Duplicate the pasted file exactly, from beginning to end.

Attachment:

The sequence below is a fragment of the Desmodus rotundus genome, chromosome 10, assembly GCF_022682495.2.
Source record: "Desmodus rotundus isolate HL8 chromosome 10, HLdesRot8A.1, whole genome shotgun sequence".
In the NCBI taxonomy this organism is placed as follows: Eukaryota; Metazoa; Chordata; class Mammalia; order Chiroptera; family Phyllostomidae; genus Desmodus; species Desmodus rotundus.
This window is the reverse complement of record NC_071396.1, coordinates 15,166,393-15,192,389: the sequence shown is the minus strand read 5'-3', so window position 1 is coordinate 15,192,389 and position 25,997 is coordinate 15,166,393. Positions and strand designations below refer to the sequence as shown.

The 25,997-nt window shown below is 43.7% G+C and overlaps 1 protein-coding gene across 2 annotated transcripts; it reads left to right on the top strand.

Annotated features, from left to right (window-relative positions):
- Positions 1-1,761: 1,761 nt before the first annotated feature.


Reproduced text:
The sequence below is a fragment of the Desmodus rotundus genome, chromosome 10, assembly GCF_022682495.2.
Source record: "Desmodus rotundus isolate HL8 chromosome 10, HLdesRot8A.1, whole genome shotgun sequence".
In the NCBI taxonomy this organism is placed as follows: Eukaryota; Metazoa; Chordata; class Mammalia; order Chiroptera; family Phyllostomidae; genus Desmodus; species Desmodus rotundus.
This window is the reverse complement of record NC_071396.1, coordinates 15,166,393-15,192,389: the sequence shown is the minus strand read 5'-3', so window position 1 is coordinate 15,192,389 and position 25,997 is coordinate 15,166,393. Positions and strand designations below refer to the sequence as shown.

The 25,997-nt window shown below is 43.7% G+C and overlaps 1 protein-coding gene across 2 annotated transcripts; it reads left to right on the top strand.

Annotated features, from left to right (window-relative positions):
- Positions 1-1,761: 1,761 nt before the first annotated feature.